Just to set the record straight a jeremiad is a prolonged complaint or cautionary harangue, especially one that chides people for failing to live up to their own principles.  Jeremiah, who issued his jeremiads in Jerusalem, complained about the Jews’ sexual immorality, social injustice, ingratitude to God, and many other faults that got his goat.  He predicted dire consequences as punishment, including captivity by Babylon, and he turned out to be right about that.

Another kind of harangue is a philippic, which is also a tirade full of bitter condemnation.  The name came from Philip II, king of Macedon, who in this case was the object of denunciation. In 351 BC Demosthenes objected to Philip’s aggressive military conquest of Greek areas and repeatedly gave him what-for. Demosthenes is the guy who taught himself to be a great orator by talking with pebbles in his mouth, which makes you wonder whether his philippics were completely intelligible.

Another type of criticism is described as thersitical, named for Thersites, a loud-mouthed, profane, and abusive Greek in the Trojan War, who railed against everyone, especially Agamemnon, Ulysses, and Achilles. Achilles really didn’t take criticism well, finally had enough, and knocked Thersites in the head so hard that his teeth fell out and he died. 

A Cassandra is a predictor of fortune and disaster, especially one who isn’t taken seriously. It is the name of the daughter of the Trojan king Priam.  She had been granted the power of prophecy by Apollo, who fancied her, but when she spurned his advances, he decreed that no one would believe her predictions.  And they didn’t.

Finally, among those who gave their names to critical comments, was Zoilus, a Greek grammarian and literary critic in the 4th century BC.  Grammarians are known to be cranky, and Zoilus was no exception, heaping severe criticism on Homer and Plato, among others, for failing to write good Greek.  A zoilism is any carping and harsh criticism of another person.

The Bard of Buffalo Bayou takes jeremiads, philippics, and other gloomy prophecies with a grain of salt (or salt-substitute).

            Repent!  The end is near!
            So said the Voice of Doom.
            Alas, I didn’t hear
            Him say the end of whom. 


Monday, May 3, 2010

Not A Rod to Spare

In discussing a recent study whose conclusion was that spanking children turns them into bullies, CNN commentator Roland Martin invoked the “Biblical” injunction: “Spare the rod and spoil the child.” Close, Mr. Martin, but no cigar.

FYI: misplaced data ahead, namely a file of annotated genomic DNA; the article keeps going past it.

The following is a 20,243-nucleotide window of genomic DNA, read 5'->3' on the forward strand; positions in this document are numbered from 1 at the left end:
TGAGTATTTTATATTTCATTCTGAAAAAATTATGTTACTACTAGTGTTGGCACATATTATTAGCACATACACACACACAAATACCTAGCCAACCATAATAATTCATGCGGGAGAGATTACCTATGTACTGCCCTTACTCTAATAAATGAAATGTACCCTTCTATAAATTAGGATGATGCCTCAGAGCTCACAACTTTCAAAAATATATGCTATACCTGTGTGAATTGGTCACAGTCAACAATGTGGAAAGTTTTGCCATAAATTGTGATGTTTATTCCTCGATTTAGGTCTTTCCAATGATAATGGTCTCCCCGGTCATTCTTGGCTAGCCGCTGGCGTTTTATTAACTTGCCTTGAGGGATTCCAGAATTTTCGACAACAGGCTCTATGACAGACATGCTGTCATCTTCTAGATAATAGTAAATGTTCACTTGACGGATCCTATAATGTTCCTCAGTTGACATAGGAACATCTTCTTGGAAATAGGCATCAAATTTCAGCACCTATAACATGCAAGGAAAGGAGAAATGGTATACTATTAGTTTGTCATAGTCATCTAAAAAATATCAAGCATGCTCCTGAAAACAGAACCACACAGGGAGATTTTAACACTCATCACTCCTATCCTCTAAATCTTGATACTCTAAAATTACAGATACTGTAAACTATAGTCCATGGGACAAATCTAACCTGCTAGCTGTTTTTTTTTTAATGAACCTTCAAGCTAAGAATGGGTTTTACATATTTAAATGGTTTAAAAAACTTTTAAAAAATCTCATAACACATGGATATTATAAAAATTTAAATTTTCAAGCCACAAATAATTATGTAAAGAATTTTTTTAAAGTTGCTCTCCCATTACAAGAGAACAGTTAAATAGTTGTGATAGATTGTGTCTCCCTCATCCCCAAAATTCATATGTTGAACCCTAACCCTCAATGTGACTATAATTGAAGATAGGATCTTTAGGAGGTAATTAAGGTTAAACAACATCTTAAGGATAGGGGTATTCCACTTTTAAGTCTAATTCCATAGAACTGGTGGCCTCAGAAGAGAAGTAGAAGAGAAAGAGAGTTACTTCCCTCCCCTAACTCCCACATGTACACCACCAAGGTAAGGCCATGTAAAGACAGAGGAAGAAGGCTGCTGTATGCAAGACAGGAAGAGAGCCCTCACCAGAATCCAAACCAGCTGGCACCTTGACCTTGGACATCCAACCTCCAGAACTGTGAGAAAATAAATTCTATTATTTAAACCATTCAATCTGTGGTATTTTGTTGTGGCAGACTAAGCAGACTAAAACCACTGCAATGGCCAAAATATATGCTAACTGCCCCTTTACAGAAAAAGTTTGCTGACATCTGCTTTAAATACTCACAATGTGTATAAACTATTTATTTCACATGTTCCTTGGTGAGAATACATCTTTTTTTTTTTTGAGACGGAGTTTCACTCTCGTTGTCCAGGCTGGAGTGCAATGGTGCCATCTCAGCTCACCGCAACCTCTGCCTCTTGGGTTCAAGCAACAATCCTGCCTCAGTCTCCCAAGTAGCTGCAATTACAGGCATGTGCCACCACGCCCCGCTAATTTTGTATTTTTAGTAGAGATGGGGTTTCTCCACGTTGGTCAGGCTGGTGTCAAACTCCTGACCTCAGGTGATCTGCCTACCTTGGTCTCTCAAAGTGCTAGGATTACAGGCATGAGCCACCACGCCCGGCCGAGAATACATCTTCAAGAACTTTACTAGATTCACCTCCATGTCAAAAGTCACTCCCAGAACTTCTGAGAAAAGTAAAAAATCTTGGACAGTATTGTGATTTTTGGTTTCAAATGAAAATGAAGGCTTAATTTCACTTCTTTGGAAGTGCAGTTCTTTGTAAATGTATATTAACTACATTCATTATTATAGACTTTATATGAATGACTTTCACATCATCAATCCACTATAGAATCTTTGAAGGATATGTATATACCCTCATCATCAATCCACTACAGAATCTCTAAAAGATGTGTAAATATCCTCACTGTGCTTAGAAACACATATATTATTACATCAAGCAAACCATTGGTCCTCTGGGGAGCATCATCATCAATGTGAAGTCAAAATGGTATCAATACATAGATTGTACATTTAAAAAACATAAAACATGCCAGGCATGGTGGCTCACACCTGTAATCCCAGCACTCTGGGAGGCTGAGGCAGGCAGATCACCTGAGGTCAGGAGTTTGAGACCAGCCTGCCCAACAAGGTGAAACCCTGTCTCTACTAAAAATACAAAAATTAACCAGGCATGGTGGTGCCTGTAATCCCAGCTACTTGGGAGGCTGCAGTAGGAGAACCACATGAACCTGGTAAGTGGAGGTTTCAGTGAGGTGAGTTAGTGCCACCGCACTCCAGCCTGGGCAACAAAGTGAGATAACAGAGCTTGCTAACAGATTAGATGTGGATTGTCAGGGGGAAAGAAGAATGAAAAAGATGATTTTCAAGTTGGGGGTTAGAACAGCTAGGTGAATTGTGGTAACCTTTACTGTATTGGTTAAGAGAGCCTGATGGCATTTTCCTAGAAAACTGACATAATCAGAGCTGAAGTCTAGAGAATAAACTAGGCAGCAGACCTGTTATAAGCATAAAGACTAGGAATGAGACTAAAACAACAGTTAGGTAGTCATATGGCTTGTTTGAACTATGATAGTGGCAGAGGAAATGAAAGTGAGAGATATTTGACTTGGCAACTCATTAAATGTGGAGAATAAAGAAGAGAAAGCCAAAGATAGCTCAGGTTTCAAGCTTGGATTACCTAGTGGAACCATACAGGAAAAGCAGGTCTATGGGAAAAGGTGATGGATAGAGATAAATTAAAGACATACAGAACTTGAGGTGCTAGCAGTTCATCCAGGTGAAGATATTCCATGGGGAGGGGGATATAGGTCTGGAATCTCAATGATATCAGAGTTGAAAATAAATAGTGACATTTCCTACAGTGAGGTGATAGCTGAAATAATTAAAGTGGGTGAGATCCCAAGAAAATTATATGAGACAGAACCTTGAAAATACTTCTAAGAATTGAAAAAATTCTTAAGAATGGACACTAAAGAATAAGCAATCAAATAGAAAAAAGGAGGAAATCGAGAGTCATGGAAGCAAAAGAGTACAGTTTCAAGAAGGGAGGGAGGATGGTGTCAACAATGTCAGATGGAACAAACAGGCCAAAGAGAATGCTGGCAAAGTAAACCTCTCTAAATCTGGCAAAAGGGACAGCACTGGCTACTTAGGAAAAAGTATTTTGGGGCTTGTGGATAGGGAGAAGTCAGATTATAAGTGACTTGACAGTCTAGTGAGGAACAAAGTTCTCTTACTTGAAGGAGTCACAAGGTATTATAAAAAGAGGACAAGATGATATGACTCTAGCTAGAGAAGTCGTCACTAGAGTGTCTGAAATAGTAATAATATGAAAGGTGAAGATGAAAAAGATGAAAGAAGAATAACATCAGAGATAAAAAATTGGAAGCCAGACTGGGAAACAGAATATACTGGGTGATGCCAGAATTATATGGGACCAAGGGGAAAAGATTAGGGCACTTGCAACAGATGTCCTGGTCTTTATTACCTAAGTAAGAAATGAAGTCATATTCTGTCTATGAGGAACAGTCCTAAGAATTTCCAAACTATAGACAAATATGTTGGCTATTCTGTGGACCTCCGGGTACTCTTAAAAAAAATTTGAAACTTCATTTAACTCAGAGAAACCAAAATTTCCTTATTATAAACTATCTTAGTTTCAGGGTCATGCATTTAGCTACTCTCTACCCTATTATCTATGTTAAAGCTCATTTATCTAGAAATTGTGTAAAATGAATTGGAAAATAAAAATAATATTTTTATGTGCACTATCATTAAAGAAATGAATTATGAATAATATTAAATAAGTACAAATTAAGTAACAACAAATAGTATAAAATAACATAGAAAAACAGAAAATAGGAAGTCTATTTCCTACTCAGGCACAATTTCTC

The old proverb as we know it in English appears in the works of many early writers, none of them Biblical. The earliest known source is William Langland’s Piers Plowman in 1377, in which is found: “Who-so spareth the sprynge [switch made from a tree branch], spilleth [spoils] his children.”

Another early source for the maxim is Richard Mulcaster’s 1582 grammar manual, known as The Elementaire, in which he opines: “Comma, is a small crooked point, which in writing followeth som small branch of the sentence, & in reading warneth vs to rest there, and to help our breth a litle, as Who so shall spare the rod, shall spill the childe. “

The first known appearance in the exact wording that we know today—“Spare the rod and spoil the child”—was in John Clarke’s Paroemiologia Anglo-Latina, a 1639 compilation of proverbs in English and Latin.

King Solomon, author of the Biblical Proverbs, was credited with the adage in a sermon by Edward Symmons in 1642, but the quotation as such does not appear in any English translation of the Bible.

In Hudibras, a satirical poem in 1662 or thereabouts, Samuel Butler used the phrase in quite a different context, having to do with cooling the passions of an ardent wooer, not with the discipline of children.

Solomon does indeed endorse the notion of beating up on your kids to make them behave. Proverbs 13:24 counsels, “He that spareth his rod hateth his son; but he that loveth him chasteneth him betimes.” (Try and say that three times fast.)

The Bard of Buffalo Bayou, who was caned regularly as a child but spoiled rotten nonetheless, has some proverbs of his own:


     If at first you don’t succeed,
     It’s likely that you never will.
     The chances that a friend in need
     Will show up when you call are nil.

     An apple a day, I can affirm,
     Will cost you more than half a buck.
     The early bird may catch the worm,
     The early worm is out of luck.

     Now if you told the truth, no doubt
     You would admit that you believe
     That when the gifts are handed out,
     It’s really better to receive.

     The road to hell the preacher always mentions
     Is followed by the wicked and depraved.
     That road, they say, is paved with good intentions—
     But I say, what the hell, at least it's paved.